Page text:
To consecrate by augury

On January 20th, 2017, it rained in Palm Springs.  The sky was leaden gray and it pressed against the ground.  The air was heavy and filled with a palpable sense of dread.  On the other side of the country, a new President had been sworn in.  The storm was gathering.

It rained today in Palm Springs.  The sky, no less gray, felt light and fresh.  The rain was like a longed-for rinse, hope awakened from a long slumber.  On the other side of the country, another new President was sworn in.  I doubt that any other Presidential inauguration in my lifetime has been as filled with the sense of relief the country feels today.  And not since the depths of the Great Depression have we stopped in the middle of so much suffering to celebrate an inauguration.

The Latin root of inauguration means “to consecrate by augury.”  Augury, a sign of what will happen in the future; it connotes a beginning, but not one with an unseen or unknown destination.  Every one of us knows where we’re heading, where we have to head — back to decency, back to competence, back to health, and back to an expanding, inclusive sense of justice.  We are suffering a profound sense of shock as a country, not just from COVID’s reminder that life is fleeting and precious, but from realizing how fragile American democracy is and how we nearly let it slip through our hands over the last four years.

American inaugurations are predominantly secular affairs.  But our ceremonies retain their own majesty and only the most jaded among us do not have a sense that something sacred is happening.  Our most important secular texts are invoked, oaths to protect and defend the ideals they record taken, flags flutter in a wintery breeze, a military band plays tunes we know well and that stir patriotism and pride in each of us.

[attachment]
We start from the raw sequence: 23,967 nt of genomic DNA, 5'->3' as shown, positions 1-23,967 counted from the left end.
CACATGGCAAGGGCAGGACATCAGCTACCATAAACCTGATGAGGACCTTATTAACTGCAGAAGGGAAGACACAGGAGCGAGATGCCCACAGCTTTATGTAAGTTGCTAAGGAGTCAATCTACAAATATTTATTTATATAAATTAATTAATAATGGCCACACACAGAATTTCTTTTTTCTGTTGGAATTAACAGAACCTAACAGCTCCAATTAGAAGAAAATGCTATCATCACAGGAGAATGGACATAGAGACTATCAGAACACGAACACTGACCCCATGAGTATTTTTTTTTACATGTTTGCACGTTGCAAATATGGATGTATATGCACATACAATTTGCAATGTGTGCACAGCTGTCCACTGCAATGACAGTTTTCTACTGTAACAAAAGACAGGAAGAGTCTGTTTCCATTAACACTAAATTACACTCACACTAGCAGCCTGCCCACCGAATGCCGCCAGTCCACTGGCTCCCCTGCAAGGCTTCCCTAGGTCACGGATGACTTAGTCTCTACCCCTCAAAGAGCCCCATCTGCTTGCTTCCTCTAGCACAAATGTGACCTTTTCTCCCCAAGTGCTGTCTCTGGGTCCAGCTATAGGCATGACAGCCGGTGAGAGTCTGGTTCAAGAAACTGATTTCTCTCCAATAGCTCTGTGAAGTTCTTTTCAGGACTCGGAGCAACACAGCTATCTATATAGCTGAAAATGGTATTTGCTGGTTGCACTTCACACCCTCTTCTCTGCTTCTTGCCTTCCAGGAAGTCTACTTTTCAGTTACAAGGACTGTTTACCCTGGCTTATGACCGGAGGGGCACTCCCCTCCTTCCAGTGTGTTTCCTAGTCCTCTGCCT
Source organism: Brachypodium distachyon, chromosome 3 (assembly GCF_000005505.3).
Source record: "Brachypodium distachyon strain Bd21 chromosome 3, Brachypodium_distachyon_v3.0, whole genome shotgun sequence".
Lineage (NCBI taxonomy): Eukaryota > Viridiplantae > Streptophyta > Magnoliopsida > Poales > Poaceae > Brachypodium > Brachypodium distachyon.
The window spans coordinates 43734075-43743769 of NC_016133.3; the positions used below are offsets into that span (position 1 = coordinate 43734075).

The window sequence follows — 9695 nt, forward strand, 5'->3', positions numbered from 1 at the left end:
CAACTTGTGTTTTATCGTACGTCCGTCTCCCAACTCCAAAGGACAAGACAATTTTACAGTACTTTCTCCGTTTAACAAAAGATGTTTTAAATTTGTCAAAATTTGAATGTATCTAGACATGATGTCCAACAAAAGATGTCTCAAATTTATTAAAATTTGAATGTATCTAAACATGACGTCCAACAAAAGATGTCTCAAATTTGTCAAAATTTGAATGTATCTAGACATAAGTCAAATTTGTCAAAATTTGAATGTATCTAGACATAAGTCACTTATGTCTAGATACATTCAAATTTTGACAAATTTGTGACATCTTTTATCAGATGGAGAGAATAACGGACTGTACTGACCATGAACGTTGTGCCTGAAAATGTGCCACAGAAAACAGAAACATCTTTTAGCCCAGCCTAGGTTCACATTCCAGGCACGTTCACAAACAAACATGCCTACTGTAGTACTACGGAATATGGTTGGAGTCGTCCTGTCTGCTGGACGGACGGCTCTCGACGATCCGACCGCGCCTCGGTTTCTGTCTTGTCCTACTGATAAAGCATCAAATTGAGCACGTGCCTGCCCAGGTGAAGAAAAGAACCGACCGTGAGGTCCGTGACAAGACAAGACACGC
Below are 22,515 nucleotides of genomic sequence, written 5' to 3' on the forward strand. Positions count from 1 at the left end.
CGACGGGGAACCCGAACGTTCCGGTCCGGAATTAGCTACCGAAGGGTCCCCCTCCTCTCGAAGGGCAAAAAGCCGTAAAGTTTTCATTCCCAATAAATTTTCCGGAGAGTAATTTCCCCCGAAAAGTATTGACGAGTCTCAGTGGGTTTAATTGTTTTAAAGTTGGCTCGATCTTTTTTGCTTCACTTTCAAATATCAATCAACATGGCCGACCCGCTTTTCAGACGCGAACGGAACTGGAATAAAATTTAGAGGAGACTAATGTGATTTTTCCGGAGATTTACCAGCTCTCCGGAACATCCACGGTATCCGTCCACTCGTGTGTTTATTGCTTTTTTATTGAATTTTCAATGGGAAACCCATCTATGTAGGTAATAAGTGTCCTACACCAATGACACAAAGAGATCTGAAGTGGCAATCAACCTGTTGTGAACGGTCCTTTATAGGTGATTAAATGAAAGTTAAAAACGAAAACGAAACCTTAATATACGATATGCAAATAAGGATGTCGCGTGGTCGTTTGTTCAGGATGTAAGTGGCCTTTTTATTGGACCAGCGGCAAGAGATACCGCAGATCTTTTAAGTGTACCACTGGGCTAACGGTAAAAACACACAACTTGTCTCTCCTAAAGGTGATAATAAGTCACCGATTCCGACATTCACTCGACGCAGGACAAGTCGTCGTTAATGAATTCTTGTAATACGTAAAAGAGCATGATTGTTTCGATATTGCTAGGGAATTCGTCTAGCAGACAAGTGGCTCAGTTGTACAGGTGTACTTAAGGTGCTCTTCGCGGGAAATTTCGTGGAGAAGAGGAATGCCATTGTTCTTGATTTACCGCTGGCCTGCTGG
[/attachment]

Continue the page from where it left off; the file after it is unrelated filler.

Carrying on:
Joe Biden Inauguration

This year, it was particularly important to retain the traditional setting of Presidential inaugurations at the Capitol’s West Front because of what happened there two weeks ago today.  Today’s ceremony allowed the nation to reclaim a sacred space that had been profaned and defiled, not just by the insurrectionists sent by the now-former President but also by the 147 traitors inside this marble shrine to democracy who violated the oaths they took by voting against certification of the results of the people’s choice to lead them.

Our Capitol was built by enslaved black people and then polluted by the promoter of an ugly white supremacy disguised as “nationalism.”  Today, in a ceremony in which white supremacy was explicitly repudiated multiple times, a dynamic, young African-American poet reminded us we live in "a country and a time where a skinny black girl descended from slaves and raised by a single mother can dream of becoming president, only to find herself reciting for one.”  That, thoughtful reader, is what makes America great.

Today’s events augur well for an end to the last four years of nastiness and a return to America’s true greatness.

We've seen a force that would shatter our nation rather than share it,
Would destroy our country if it meant delaying democracy.
And this effort very nearly succeeded.
But while democracy can be periodically delayed,
It can never be permanently defeated.
In this truth, in this faith, we trust.
For while we have our eyes on the future,
history has its eyes on us.
(excerpt from The Hill We Climb, Amanda Gorman, Youth Poet Laureate of the United States)

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